Abandon Text!

W. H. Auden once said: "Poems are not finished; they are abandoned." I have been abandoning writing projects for many years, since only the pressure of deadline and high expectations ever got me to finish, or even start, anything of merit. This blog is an attempt to create a more consistent, self-directed writing habit. Hopefully a direction and voice will emerge.

Friday, February 23, 2007

Getting In

Yesterday NPR aired an extensive story, both morning and evening, about the college admissions process, and how many admissions professionals are calling for a major rethinking of the stressful, pressure-laden rite of passage. Applying and being admitted to prestigious schools is a teenager's initiation into social stratification. Parents and teachers call upon them to "be their best," which in this case is inevitably translated to, "get accepted to the top-ranked schools." The frenzy of test preparation, test-taking, personal coaching, strategic planning of extracurriculars, all for the sake of looking better than everyone else, is enough to make the "greedy 80's" look like European socialism.

At first I thought it sounded like a marketing dig from the smaller colleges: "Oh, those big schools aren't so great. You can get a fine education at a smaller school, with more interaction with professors and peers and a better atmosphere." To a generation schooled in educational elitism, any call for "re-thinking educational goals" sounds a lot like apologizing for less-than-optimal performance. The parents, more than anyone, are interested in brand-names: "I'm not paying that much money for a chummy, collegial atmosphere. I'm paying that much money for Yale, dammit! Harvard!"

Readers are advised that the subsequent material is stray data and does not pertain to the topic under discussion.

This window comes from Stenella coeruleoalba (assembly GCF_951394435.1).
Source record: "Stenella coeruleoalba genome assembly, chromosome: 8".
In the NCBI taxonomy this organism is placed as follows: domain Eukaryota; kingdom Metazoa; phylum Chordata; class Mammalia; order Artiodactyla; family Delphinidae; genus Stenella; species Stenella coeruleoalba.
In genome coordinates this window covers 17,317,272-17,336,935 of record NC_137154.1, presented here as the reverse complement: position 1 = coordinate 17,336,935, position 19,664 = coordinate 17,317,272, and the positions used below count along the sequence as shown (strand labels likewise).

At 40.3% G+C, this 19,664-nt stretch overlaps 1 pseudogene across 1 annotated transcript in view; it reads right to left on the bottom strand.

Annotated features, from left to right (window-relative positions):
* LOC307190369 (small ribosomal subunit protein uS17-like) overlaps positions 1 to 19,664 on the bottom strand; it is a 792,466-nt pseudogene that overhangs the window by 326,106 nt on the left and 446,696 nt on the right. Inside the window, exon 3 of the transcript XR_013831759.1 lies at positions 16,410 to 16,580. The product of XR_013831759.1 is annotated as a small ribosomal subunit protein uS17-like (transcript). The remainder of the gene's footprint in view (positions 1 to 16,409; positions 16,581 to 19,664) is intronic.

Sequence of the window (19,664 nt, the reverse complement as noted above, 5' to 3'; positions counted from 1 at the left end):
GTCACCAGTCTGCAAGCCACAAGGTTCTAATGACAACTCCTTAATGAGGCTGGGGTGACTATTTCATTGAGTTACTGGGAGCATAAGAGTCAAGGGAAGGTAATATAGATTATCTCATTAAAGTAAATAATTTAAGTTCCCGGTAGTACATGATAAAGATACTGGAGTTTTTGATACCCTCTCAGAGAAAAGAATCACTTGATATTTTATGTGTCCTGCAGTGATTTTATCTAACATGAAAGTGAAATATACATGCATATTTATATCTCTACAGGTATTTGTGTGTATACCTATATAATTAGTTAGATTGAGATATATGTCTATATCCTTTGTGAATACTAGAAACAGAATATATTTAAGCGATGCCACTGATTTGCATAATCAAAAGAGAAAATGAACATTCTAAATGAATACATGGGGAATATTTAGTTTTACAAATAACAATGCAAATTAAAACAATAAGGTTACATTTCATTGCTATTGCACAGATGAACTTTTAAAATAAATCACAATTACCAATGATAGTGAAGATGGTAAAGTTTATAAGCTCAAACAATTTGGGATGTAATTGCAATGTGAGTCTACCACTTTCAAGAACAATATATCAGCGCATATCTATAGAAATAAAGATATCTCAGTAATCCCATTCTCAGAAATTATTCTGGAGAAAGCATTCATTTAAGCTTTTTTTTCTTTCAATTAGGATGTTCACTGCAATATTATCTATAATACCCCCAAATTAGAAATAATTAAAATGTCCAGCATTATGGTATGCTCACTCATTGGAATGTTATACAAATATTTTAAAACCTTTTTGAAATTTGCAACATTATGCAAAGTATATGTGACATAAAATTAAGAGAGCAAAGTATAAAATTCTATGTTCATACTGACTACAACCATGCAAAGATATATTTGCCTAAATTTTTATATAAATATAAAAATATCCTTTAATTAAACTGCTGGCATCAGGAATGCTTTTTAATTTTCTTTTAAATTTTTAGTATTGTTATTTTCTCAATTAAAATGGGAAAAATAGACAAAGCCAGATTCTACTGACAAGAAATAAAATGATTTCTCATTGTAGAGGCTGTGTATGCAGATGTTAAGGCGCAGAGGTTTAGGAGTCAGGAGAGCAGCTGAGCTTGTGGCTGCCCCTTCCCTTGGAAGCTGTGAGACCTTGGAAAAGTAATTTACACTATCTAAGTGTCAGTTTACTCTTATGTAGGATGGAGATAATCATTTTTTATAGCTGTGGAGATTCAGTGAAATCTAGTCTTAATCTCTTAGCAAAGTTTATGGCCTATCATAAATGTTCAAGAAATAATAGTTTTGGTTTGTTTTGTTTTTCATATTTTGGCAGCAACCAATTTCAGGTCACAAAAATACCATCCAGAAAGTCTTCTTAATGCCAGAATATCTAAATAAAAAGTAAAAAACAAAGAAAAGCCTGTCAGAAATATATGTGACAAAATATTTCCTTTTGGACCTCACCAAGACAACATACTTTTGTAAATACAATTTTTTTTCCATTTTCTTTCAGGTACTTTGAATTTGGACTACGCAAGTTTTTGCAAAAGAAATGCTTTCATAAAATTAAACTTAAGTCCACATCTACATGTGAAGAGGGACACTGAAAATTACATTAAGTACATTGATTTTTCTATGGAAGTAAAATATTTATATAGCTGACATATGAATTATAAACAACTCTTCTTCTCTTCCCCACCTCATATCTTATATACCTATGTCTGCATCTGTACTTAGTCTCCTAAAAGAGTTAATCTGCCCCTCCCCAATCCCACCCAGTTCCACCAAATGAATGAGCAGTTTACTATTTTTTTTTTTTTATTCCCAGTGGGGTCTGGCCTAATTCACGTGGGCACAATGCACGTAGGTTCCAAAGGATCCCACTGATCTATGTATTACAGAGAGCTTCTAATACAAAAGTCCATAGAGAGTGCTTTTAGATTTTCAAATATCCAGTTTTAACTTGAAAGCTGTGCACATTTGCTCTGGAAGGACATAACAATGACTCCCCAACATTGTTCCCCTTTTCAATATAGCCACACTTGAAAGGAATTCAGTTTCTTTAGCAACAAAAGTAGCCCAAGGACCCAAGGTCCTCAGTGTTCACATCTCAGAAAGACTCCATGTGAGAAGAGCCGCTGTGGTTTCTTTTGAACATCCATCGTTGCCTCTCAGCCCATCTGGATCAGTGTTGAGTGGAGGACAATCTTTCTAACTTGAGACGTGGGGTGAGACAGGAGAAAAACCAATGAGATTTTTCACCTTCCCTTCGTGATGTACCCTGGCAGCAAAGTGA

But the call for change is coming from some of the top schools in the country. The dean of admissions at MIT, one of the most selective schools in the country, is saying the emperor has no clothes. The system of college ranking, she claims, is a tyrranous system that forces colleges to game their numbers. To make their stats look good, they encourage people to apply who really shouldn't, just so they can boost their percentage of applicants denied admission. They also are highly rewarded for having high graduation rates, which means there are strong disincentives for having high academic standards and flunking people out. In the end, the academic mission of the schools is being compromised for a sake of a highly orchestrated kabuki dance of social status.

What interests me most is that the call for new perspectives on college admissions sounds an awful lot like what the Self Knowledge Symposium has been saying for the last fifteen years: "Why are you in school? What do you want to accomplish here? Your life is about more than just finding a job or lining up an upwardly-mobile career. Find a setting and lifestyle that will let you do what you really want to do." Maybe our hardworking, ambitious culture is finally ready to let young people be young, and let them explore aspects of life that don't necessary translate into paychecks.

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